Saturday, 20 May 2017

Five Cards (2)

The 200 word RPG challenge. My thoughts and dilemma:

I been very vocal about "micro RPG's" and "pocket mods". These are tiny RPGs, generally designed to fit on a single sheet of A4 and distributed for free. They seem to be particularly popular amongst the teen/early 20s section of the hobby. Games like "Lasers and Feelings" (and its various iterations), Sea Dracula and The Actual Cannibal Shia Lebeouf. I don't like the idea.

1. At least two of the above examples - possibly all three - are actually great little games. But the drive to fit them onto a single sheet of paper leaves them feeling unfinished.
2. I'm pretty sure they're the exceptions. Surely 90% plus of these "throwaway" games are forgettable at best. This mass of dross undermines the hobby IMHO.
3. If a game like Laser and Feelings - with its great so-simple mechanic - is a good game, surely its creator deserves some reward for his inventiveness. Giving good games away for free devalues the hobby IMHO.

Personally I think a game like Lasers and Feelings would benefit from being expanded, finished off, have a bit of artwork added, published in a book and sold. Like The Black Hack.

So when I heard about the "200 word RPG challenge" I was initially dismissive. This was backed up as I read some of the previous entries. Let's just say that the great majority are not to my taste or, even, fit within my conception of what a game is.

But something began to nag at me. Could I write a GAME in 200 words and show these whippersnappers how it's done? (More than once in my game writing career I've been spurred to write by negative emotions.) It was also an intellectual challenge. I had a couple of ideas which I mulled over on my journey to and from work. I typed one up, submitted it and forgot about it - fully expecting it to be swamped by all the "touchy feely story poetry" stuff.

But then it was chosen as a finalist. Out of 700-odd entries, it got into the top 30. It didn't win. But it got into the final, had some positive judge's comments and leaves me with a marketable property.

So, from being dismissive of the whole "200 word RPG" concept, I've gone to being grateful to the organisers because of the spur and opportunity it's given me.

As an idea the game isn't bad. Not the sort of game I'd usually choose to play, but definitely workable. Rather than ditch it, I should do something with it, right?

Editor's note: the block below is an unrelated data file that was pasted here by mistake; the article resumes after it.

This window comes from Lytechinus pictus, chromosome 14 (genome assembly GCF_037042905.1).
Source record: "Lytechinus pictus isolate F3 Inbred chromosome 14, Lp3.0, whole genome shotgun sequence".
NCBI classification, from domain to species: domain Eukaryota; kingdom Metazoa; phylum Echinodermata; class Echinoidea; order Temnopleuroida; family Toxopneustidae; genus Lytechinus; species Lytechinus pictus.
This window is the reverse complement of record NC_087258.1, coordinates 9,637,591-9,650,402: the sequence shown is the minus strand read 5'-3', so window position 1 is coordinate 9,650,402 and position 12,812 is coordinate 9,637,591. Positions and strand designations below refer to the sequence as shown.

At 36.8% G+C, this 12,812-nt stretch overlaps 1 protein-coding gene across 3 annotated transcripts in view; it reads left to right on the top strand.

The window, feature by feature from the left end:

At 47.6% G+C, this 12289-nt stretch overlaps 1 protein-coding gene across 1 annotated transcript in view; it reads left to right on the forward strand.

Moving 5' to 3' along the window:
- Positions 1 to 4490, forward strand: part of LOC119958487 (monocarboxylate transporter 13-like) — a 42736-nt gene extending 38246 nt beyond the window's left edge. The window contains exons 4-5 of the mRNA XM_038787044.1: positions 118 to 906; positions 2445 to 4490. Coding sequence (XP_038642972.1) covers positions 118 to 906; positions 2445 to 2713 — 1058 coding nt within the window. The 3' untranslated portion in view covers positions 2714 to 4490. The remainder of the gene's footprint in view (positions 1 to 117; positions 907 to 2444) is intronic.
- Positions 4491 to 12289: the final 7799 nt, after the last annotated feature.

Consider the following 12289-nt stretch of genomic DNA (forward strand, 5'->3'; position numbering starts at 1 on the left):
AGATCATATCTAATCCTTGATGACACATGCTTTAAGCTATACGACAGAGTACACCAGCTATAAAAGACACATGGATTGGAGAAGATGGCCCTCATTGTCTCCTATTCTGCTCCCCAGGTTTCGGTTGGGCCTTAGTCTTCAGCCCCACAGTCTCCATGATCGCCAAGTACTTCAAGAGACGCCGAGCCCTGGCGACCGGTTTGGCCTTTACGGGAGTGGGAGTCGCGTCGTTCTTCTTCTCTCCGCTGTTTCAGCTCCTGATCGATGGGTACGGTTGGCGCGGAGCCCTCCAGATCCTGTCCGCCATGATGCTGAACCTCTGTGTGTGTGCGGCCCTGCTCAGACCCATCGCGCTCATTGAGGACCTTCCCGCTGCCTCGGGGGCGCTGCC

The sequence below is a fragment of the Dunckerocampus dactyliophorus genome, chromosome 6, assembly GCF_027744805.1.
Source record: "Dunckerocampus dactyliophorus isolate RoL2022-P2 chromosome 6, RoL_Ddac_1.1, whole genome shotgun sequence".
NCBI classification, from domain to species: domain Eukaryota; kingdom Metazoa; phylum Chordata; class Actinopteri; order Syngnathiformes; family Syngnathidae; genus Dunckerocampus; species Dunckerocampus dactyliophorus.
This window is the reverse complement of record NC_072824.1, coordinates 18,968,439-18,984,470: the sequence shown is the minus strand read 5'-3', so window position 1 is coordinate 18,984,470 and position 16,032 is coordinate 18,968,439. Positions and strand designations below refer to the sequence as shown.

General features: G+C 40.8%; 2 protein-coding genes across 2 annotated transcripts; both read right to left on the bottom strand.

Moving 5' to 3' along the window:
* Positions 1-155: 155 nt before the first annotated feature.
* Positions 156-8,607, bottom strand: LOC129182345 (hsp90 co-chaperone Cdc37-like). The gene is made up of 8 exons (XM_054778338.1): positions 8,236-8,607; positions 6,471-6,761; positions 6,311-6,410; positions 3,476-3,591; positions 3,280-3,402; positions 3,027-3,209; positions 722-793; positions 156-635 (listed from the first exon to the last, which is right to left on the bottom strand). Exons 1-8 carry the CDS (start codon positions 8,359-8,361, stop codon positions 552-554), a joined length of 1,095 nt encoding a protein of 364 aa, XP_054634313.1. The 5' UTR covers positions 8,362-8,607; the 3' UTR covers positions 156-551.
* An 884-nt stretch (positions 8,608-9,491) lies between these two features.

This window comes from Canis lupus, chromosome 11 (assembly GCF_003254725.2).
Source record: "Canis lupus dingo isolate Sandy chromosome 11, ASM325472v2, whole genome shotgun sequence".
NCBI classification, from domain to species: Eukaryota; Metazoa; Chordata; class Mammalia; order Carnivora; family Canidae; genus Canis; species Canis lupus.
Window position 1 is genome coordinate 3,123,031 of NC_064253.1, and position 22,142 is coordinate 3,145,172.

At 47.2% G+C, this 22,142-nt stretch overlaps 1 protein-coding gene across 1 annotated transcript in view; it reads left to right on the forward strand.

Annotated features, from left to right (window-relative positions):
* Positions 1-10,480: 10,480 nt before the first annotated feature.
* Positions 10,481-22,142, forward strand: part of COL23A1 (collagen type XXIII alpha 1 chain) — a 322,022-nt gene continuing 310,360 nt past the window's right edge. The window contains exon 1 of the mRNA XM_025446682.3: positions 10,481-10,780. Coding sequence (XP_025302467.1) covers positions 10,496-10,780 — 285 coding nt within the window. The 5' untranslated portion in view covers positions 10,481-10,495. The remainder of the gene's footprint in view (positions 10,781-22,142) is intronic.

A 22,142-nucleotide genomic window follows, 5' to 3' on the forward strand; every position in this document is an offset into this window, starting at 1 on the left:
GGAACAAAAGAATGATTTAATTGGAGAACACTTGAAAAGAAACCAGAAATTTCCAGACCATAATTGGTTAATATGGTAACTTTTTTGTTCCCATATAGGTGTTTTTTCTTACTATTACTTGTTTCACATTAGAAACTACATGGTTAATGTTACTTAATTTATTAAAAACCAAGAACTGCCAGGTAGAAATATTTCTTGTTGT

1. Even though it's not the type of game I'd usually play, it might suit other people. So I shouldn't deny them that possibility.
2. If nothing else it might raise my profile as an author and draw attention to my other games.
3. There's the satisfaction of finishing the game off - I have some ideas.
4. It might bring in a bob or two.

I'm currently thinking of:

1. tidying up the basic 200 word entry so it looks neat and giving it away for free.
2. Turning it into a complete game as a "pocket mod" and selling it as "pay what you want".
3. Producing a proper book of the rules with artwork, examples, scenario etc. For sale as PDF and POD.

My issue is that I don't have a home group, and my foreseeable convention slots are already booked up with my other games. So how do I playtest this game? Do I need to?

Five Cards (1)

This year I entered the 200 word RPG challenge.

My entry got into the final. (Best 30 of 700 entries - ish). It wasn't one of the three winners.

Here it is RAW. I'll be referring to it later.

Five Cards

Referee designs adventure. Challenges defined in terms of the number of success needed to overcome them.

Players get 10 cards. 5 Action Cards:

Success with complication
Complete success
Failure with benefit
Complete failure

And 5 blank Character Cards. They define their Character by writing 5 things on them.

Referee gets 5 cards:

Referee claims card
Player retains card
Card goes to another Player
Card discarded
Player vote

Referee describes the setting. Players state actions. When Characters face a challenge, player draws random Action Card. Results interpreted by Referee. Failure may cause wound - turn a Character Card over. Successes/benefits may heal wounds.

Referee draws a random Referee Card to determine what happens to the player's Action Card. The Referee can take no proactive actions until they have gained at least one action card. They then have two piles of cards.

Player and the Referee shuffle their card piles. Action moves to next Player.

If a Player has no Action Cards and their Character has a wound, they are dead.

Play continues until the adventure is over or all Action Cards are discarded.